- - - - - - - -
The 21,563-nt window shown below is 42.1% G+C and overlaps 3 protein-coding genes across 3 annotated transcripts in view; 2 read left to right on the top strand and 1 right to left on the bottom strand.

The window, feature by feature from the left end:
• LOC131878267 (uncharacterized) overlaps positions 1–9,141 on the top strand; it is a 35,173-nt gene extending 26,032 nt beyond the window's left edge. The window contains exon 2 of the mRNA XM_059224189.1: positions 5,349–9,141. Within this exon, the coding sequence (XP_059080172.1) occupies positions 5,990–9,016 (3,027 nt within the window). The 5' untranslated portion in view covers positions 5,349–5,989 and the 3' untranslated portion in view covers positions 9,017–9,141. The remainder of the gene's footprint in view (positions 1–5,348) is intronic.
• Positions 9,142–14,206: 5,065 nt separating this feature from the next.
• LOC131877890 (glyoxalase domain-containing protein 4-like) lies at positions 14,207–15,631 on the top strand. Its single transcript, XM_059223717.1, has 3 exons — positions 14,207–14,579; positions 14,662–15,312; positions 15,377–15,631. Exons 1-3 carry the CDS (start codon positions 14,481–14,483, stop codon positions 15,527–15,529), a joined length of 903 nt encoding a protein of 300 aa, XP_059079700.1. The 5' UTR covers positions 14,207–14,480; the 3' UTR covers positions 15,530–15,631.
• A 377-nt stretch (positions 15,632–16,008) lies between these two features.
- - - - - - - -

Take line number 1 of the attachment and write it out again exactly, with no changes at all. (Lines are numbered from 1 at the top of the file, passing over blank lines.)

The 21,563-nt window shown below is 42.1% G+C and overlaps 3 protein-coding genes across 3 annotated transcripts in view; 2 read left to right on the top strand and 1 right to left on the bottom strand.